the number of rows affected by an
operation. It will also be used to
determine if you need to step through
a result set via a cursor
Control Of Flow

•  No language would be complete


without the ability to branch to other
parts of code or perform many
iterations of a task

•  SQL accomplishes this through a


small set of constructs

if…else
begin…end
while…
return
waitfor
goto
case
Control Of Flow

•  if…else allows you to conditionally


execute a statement

•  begin…end groups statements into a


block

•  while loops through a set of


commands

•  return exits a batch

•  waitfor executes based on an event

•  goto branches to a user defined label


If…else

if boolean_expression
statement
[else [if boolean_expression]
statement]

•  A boolean expression evaluates to


either true or false

•  You can include a select statement in


the boolean expression, but it must
return only one value and the select
must be enclosed in parenthesis
If…else

declare @myvar money


select @myvar = avg(price) from titles

if @myvar < 15
update titles set price = price * 2
else
update titles set price = price * 1.1

•  You can only nest up to 150 levels


deep
If…else

•  An if statement will execute the only


next statement

•  Consider the following:


declare @myvar money
select @myvar = avg(price) from titles
if @myvar < 15
update titles set price = price * 2
select @myvar = avg(price) from titles

•  The second statement will execute


every time through the batch. It is
not dependent on the if statement
Begin…end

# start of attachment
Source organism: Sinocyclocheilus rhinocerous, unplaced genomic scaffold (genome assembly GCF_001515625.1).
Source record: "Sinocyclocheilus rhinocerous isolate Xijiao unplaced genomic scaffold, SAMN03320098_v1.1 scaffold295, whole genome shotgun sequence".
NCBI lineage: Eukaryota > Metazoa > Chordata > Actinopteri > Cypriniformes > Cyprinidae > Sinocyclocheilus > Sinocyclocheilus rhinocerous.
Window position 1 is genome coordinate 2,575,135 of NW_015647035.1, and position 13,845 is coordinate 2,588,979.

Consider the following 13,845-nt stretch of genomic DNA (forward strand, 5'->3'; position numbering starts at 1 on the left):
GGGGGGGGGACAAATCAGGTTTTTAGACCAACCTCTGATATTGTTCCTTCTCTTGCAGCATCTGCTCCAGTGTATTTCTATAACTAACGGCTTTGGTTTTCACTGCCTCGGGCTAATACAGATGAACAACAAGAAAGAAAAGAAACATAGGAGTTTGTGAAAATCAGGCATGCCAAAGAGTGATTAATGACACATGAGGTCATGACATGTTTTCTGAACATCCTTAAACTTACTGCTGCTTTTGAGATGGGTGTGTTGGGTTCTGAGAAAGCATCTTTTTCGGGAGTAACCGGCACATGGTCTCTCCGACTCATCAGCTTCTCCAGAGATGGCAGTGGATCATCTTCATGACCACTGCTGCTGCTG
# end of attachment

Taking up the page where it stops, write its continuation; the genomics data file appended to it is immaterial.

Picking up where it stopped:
•  What happens if we want to execute


more than one statement following a
conditional test?

•  To overcome this, the begin…end


construct is used

•  The begin…end allows two or more


statements to follow an if and be
executed as a group

begin
statement block
end
Begin…end

declare @myvar money


select @myvar = avg(price) from titles

if @myvar < 15
begin
update titles set price = price * 2
print "Prices doubled"
end
else
begin
update titles set price = price * 1.1
print "Prices increased by 10%"
end
If [not] exists

•  Using exists and not exists are useful


when you are only concerned
whether data exists

declare @name varchar(30)


select @name = 'Smith'
if exists (select * from authors where au_lname
= @name)
select "There is a match"
else
select "There is no match"

•  An if exists query stops processing


as soon as it finds a match. Because
of this, it is very useful for enforcing
referential integrity
Return

•  Return is used to exit a batch, trigger,


or stored procedure unconditionally

•  Any statements following the return


are not executed

if not exists (select 1 from titles where title_id =


@t_id)
begin
print "No such title"
return
end
insert into salesdetail...
While

•  While is used to execute a


statement(s) repeatedly

while boolean_expression
statement block to execute as long
as the condition is true

while (select avg(price) from titles) < 40


begin
update titles set price = price + 2
select avg(price) from titles
end
While

•  You can control the statements in a


while loop via break or continue

•  break exits the loop, but not the


batch

•  continue restarts processing at the


beginning of the loop

while (select avg(price) from titles) > 20


begin
update titles set price = price - 2
if (select max(price) from titles) < 40
break
else
if (select avg(price) from titles) > 20
continue
end
Case

•  A case statement is a more compact


way of expressing nested if…else
statements
SELECT Category =
CASE type
WHEN 'popular_comp' THEN 'Popular Computing'
WHEN 'mod_cook' THEN 'Modern Cooking'
WHEN 'business' THEN 'Business'
WHEN 'psychology' THEN 'Psychology'